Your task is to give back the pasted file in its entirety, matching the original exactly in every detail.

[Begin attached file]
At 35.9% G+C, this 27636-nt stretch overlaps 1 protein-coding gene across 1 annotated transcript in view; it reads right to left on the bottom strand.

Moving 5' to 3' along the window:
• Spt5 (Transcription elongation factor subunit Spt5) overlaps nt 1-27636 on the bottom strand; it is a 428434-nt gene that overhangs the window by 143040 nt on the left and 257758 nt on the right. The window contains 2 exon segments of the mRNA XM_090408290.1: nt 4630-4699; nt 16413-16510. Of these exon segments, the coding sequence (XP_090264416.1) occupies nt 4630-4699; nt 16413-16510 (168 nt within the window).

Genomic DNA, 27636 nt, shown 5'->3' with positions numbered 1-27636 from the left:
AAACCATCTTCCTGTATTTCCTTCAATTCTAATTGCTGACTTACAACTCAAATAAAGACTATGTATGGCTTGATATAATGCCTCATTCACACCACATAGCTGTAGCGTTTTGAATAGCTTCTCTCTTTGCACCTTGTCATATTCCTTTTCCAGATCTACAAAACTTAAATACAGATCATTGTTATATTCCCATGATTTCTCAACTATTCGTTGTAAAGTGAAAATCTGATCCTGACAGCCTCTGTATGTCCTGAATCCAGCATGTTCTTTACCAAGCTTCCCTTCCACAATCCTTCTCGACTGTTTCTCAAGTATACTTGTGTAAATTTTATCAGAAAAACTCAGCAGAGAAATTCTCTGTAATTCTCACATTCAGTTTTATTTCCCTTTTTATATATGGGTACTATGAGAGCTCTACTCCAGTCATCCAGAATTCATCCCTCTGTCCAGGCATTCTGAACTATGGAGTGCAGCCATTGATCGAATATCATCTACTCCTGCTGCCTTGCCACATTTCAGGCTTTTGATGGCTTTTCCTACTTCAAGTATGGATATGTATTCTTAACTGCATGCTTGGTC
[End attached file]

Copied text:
At 35.9% G+C, this 27636-nt stretch overlaps 1 protein-coding gene across 1 annotated transcript in view; it reads right to left on the bottom strand.

Moving 5' to 3' along the window:
• Spt5 (Transcription elongation factor subunit Spt5) overlaps nt 1-27636 on the bottom strand; it is a 428434-nt gene that overhangs the window by 143040 nt on the left and 257758 nt on the right. The window contains 2 exon segments of the mRNA XM_090408290.1: nt 4630-4699; nt 16413-16510. Of these exon segments, the coding sequence (XP_090264416.1) occupies nt 4630-4699; nt 16413-16510 (168 nt within the window).

Genomic DNA, 27636 nt, shown 5'->3' with positions numbered 1-27636 from the left:
AAACCATCTTCCTGTATTTCCTTCAATTCTAATTGCTGACTTACAACTCAAATAAAGACTATGTATGGCTTGATATAATGCCTCATTCACACCACATAGCTGTAGCGTTTTGAATAGCTTCTCTCTTTGCACCTTGTCATATTCCTTTTCCAGATCTACAAAACTTAAATACAGATCATTGTTATATTCCCATGATTTCTCAACTATTCGTTGTAAAGTGAAAATCTGATCCTGACAGCCTCTGTATGTCCTGAATCCAGCATGTTCTTTACCAAGCTTCCCTTCCACAATCCTTCTCGACTGTTTCTCAAGTATACTTGTGTAAATTTTATCAGAAAAACTCAGCAGAGAAATTCTCTGTAATTCTCACATTCAGTTTTATTTCCCTTTTTATATATGGGTACTATGAGAGCTCTACTCCAGTCATCCAGAATTCATCCCTCTGTCCAGGCATTCTGAACTATGGAGTGCAGCCATTGATCGAATATCATCTACTCCTGCTGCCTTGCCACATTTCAGGCTTTTGATGGCTTTTCCTACTTCAAGTATGGATATGTATTCTTAACTGCATGCTTGGTC